The Han Dynasty
Liu Bang (about 250 BC to 195 BC) defeated the Qin Dynasty (221–206 BC) and declared himself to be the emperor. The people were greatly impoverished by the Qin rule and the civil war. He tried to build up his large empire.
The region and its people were destroyed. More than half of the population of the region of Qin Empire were killed in a short period of time by the Qin conquests, policies, and subsequent rebellions. It is thought that the population of the region fell to about 18 million people by the time of Liu Bang's ascension.
Liu Bang established policies that were less harsh. He allowed more freedom and lowered taxation, and he didn’t strive for total power. His successors expanded the territory.
The Han emperors' policies were more successful. In a census taken in 2 AD, the population of the empire was 57 million people or three times higher than when the empire began. The land area was more than twice the size of the original territory.
There was a coup against the dynastic line in 9 AD. An official set up his own dynasty. This divided the Han Dynasty era into three periods called the Western Han Dynasty (206–9 BC), the Xia Dynasty (9–23 AD), and the Eastern Han Dynasty (25–220 AD).
Western Han Dynasty Era (206 – 9 BC)
The Western Han Empire was the first large and long-surviving empire in the region. It lasted from 206 BC until 9 AD.
The Reign of Liu Bang (250 – 195 BC)
Liu Bang was the first emperor of the Han Dynasty. At first, Liu Bang emulated the rule of the Qin court, but he allowed more freedoms and drafted fewer peasants for conscript labor. Then he did start acting more tyrannical later.
Liu Bang's Early Years
It is said that Liu Bang was from a peasant family, and there are strange tales regarding dragons and visions and the supernatural about his conception, birth, and personal life.
He was a low-level official in the Qin army, but then he became an outlaw. When the people and leaders in many parts of the Qin Empire revolted, Liu Bang became the leader of an army, and he defeated his main rivals in war to become emperor.
His first policies as an emperor was to lower taxes and try to win the support of common people by treating them less harshly than did the Qin rulers before him. Unlike the first Qin emperor, he didn't strive for total power.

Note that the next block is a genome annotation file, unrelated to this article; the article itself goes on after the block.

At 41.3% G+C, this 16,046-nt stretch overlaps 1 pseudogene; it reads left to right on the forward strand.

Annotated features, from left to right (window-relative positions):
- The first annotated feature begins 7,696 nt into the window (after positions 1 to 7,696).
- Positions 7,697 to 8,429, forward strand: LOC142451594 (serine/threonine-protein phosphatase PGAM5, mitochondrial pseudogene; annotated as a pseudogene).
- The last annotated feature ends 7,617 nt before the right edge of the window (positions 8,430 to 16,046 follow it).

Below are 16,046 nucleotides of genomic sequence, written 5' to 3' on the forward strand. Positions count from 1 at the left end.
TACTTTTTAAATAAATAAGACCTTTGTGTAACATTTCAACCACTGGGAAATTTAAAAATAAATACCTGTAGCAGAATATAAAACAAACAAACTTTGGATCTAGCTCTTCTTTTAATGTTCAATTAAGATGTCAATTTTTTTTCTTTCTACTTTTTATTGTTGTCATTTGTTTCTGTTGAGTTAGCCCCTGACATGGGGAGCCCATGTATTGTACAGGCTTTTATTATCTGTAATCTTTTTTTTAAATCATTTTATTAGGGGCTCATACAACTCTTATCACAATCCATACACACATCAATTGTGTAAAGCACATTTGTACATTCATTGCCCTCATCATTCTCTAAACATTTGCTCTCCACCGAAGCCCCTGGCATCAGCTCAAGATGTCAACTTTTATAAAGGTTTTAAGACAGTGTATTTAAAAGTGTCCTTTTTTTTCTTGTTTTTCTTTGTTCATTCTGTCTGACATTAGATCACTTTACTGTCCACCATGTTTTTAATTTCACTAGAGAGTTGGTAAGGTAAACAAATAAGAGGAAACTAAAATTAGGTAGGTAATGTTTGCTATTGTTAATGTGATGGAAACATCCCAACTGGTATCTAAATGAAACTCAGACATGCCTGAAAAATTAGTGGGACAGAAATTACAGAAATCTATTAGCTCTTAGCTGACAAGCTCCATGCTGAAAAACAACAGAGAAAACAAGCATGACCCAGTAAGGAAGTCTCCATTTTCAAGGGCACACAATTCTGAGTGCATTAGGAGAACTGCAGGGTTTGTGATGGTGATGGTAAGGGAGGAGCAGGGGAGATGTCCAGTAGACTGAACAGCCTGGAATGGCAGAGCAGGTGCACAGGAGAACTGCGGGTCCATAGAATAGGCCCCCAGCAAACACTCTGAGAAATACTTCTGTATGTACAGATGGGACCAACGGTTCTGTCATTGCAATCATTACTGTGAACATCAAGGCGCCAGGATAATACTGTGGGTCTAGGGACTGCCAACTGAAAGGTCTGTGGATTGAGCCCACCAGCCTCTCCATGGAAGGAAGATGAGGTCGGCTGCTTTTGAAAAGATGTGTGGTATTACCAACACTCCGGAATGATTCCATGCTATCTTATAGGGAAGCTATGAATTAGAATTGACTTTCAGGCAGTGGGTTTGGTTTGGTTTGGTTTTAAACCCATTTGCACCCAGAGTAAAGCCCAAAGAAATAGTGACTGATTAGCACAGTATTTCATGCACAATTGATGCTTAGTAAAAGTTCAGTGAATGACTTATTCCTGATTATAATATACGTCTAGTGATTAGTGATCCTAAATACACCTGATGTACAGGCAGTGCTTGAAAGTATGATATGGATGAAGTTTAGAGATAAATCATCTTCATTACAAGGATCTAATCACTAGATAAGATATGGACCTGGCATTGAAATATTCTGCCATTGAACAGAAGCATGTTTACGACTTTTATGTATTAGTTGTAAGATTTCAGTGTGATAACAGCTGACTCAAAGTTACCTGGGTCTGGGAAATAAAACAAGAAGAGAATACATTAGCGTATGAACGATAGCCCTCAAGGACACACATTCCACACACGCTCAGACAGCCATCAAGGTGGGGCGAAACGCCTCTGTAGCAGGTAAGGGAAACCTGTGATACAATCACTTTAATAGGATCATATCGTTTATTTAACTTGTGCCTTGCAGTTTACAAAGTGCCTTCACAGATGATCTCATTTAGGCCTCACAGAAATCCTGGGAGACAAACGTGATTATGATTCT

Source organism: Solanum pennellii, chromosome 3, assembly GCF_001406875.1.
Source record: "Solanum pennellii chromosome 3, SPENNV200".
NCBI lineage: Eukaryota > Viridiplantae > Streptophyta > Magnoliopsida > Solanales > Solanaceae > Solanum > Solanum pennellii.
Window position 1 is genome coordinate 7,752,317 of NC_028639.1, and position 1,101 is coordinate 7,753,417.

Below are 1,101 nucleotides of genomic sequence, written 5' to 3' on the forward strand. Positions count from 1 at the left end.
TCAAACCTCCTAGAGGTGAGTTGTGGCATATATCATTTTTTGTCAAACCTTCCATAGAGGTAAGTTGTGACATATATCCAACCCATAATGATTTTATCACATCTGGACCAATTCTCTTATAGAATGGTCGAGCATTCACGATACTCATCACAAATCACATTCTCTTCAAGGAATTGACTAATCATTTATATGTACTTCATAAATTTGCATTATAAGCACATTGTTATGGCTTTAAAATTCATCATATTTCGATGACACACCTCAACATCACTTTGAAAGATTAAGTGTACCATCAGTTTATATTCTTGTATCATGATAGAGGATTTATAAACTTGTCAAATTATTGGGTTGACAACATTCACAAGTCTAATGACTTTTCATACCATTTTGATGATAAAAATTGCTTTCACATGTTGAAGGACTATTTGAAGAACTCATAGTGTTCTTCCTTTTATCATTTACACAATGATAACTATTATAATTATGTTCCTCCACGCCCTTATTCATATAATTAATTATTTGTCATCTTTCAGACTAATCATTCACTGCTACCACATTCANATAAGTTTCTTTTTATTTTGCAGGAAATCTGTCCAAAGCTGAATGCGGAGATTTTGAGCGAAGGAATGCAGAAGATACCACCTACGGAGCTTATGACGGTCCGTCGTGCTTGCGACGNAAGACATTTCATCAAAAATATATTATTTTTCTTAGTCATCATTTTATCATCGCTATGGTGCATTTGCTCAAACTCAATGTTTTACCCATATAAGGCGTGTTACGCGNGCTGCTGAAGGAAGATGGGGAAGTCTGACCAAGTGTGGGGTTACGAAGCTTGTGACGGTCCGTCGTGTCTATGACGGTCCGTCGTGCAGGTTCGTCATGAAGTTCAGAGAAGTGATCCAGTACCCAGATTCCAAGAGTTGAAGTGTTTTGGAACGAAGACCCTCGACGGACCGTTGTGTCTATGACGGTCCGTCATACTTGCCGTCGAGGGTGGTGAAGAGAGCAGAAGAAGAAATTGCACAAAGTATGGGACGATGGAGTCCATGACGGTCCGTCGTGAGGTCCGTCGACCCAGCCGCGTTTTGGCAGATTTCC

He allowed other leaders to have kingdoms in the eastern part of the empire, and they were over most of the territory of the empire. The imperial court had direct power over the western third of the empire.
The Foundations of the Empire
An empire requires land, subjects, a hierarchical system of rule, and a method of communication. Liu Bang inherited a large empire and the foundation of imperial rule laid by the Qin court. He utilized a standardized written language for the whole empire that had been promulgated by Li Si.
There was also a common philosophical framework for the empire since many religions and philosophies were diminished or eradicated in favor of the Legalism philosophy and the useful sciences favored by the Qin rulers. Perhaps this made maintaining hegemony easier.
However, later into his rule, Liu Bang had a favorite Confucian teacher who convinced him of the need for that philosophy, and he and his successors promoted this political theory.
Along with this imperial framework, Liu Bang inherited the military technology and tactics that had enabled the Qin Dynasty to form their empire.
Conflict and War at the End of Liu Bang's Reign
Liu Bang was hard pressed by external threats and internal strife. Both the Qin Dynasty and the Liu Bang faced invading Xiongnu tribesmen. The Xiongnu were a group of nomadic herders who had succeeded in defeating the Yuezhi and many other peoples to the north and west of the Han Empire.
They defeated the Han army in 200 BC, and Liu Bang made a treaty with them and agreed to send silk and other goods.
Though Liu Bang had accepted the administration of kings in the eastern part of the empire, during his long illness before his death, he grew suspicious of some of his top leaders. He regarded them as rivals, and they were killed or demoted.
He died in 195 after reigning 11 years.
Emperor Wudi (156–87)
Emperor Wudi (Han Wudi 汉武帝, 156–87) came to power at the age of 15 just at the same time that his clan had gained greater imperial power by having demoted or killed the eastern territorial rulers in the period 157 to 155. He ruled from 141 to 87 BC, and the time of his long rule is thought of as the zenith of the Western Han Dynasty.
Wudi was the seventh Han emperor. He reigned for 54 years. This is one of the longest reigns in two thousand years of dynastic history. His reign was a time of prosperity, but he became despotic at the end of this life. Then he repented before he died.
He was thought to be an effective governor. He concentrated on conquest, trade with the West, instituting administrative policies and concentrating power to himself.
During the same time between 130 BC and 100 BC, trade with Western countries brought wealth to the rulers and merchants. Partly as a way to deal with the Xiongnu threat, Emperor Wudi’s court sent envoys to the Yuezhi in the west, and a large scale trade developed on the Silk Road routes.
The trade usually involved large caravans that traveled between Chang'an (today’s Xi'an) that was the capital of the empire and the western countries.
It must have been exciting in Xi'an when caravans of foreigners brought wealth and new technologies and ideas. In this way, the Han's knowledge of the outside world, philosophy and religion, and technology increased.